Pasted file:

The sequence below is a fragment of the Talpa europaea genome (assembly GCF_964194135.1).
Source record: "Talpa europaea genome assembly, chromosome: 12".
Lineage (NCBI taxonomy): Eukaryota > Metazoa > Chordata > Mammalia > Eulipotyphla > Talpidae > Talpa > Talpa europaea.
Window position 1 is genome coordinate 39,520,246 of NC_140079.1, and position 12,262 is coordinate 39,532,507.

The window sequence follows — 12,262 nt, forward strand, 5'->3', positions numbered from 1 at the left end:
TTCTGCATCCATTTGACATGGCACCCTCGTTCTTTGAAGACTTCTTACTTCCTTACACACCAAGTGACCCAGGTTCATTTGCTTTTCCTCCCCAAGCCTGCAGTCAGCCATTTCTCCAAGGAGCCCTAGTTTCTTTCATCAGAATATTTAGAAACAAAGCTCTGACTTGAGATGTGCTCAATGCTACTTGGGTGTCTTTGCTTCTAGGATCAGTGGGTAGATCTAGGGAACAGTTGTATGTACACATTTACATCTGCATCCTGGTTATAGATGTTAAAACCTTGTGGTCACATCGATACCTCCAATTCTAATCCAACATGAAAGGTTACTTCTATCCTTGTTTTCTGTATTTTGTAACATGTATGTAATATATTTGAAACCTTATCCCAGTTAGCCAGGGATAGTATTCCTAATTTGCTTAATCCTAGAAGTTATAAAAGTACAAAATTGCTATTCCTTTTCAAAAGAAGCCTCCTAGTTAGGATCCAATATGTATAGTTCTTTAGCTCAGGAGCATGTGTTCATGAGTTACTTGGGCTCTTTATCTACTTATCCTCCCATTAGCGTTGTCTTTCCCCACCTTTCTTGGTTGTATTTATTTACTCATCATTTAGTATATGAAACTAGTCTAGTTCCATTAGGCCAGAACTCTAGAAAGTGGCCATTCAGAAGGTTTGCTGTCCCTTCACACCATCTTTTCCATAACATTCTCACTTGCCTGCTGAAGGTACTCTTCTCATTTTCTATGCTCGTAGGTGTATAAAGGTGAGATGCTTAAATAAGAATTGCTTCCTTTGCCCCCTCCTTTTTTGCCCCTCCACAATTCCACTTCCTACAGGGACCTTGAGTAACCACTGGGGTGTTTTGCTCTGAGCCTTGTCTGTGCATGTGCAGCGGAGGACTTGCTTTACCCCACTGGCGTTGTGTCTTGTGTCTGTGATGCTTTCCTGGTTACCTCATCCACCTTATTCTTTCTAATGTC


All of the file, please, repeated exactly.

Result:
The sequence below is a fragment of the Talpa europaea genome (assembly GCF_964194135.1).
Source record: "Talpa europaea genome assembly, chromosome: 12".
Lineage (NCBI taxonomy): Eukaryota > Metazoa > Chordata > Mammalia > Eulipotyphla > Talpidae > Talpa > Talpa europaea.
Window position 1 is genome coordinate 39,520,246 of NC_140079.1, and position 12,262 is coordinate 39,532,507.

The window sequence follows — 12,262 nt, forward strand, 5'->3', positions numbered from 1 at the left end:
TTCTGCATCCATTTGACATGGCACCCTCGTTCTTTGAAGACTTCTTACTTCCTTACACACCAAGTGACCCAGGTTCATTTGCTTTTCCTCCCCAAGCCTGCAGTCAGCCATTTCTCCAAGGAGCCCTAGTTTCTTTCATCAGAATATTTAGAAACAAAGCTCTGACTTGAGATGTGCTCAATGCTACTTGGGTGTCTTTGCTTCTAGGATCAGTGGGTAGATCTAGGGAACAGTTGTATGTACACATTTACATCTGCATCCTGGTTATAGATGTTAAAACCTTGTGGTCACATCGATACCTCCAATTCTAATCCAACATGAAAGGTTACTTCTATCCTTGTTTTCTGTATTTTGTAACATGTATGTAATATATTTGAAACCTTATCCCAGTTAGCCAGGGATAGTATTCCTAATTTGCTTAATCCTAGAAGTTATAAAAGTACAAAATTGCTATTCCTTTTCAAAAGAAGCCTCCTAGTTAGGATCCAATATGTATAGTTCTTTAGCTCAGGAGCATGTGTTCATGAGTTACTTGGGCTCTTTATCTACTTATCCTCCCATTAGCGTTGTCTTTCCCCACCTTTCTTGGTTGTATTTATTTACTCATCATTTAGTATATGAAACTAGTCTAGTTCCATTAGGCCAGAACTCTAGAAAGTGGCCATTCAGAAGGTTTGCTGTCCCTTCACACCATCTTTTCCATAACATTCTCACTTGCCTGCTGAAGGTACTCTTCTCATTTTCTATGCTCGTAGGTGTATAAAGGTGAGATGCTTAAATAAGAATTGCTTCCTTTGCCCCCTCCTTTTTTGCCCCTCCACAATTCCACTTCCTACAGGGACCTTGAGTAACCACTGGGGTGTTTTGCTCTGAGCCTTGTCTGTGCATGTGCAGCGGAGGACTTGCTTTACCCCACTGGCGTTGTGTCTTGTGTCTGTGATGCTTTCCTGGTTACCTCATCCACCTTATTCTTTCTAATGTC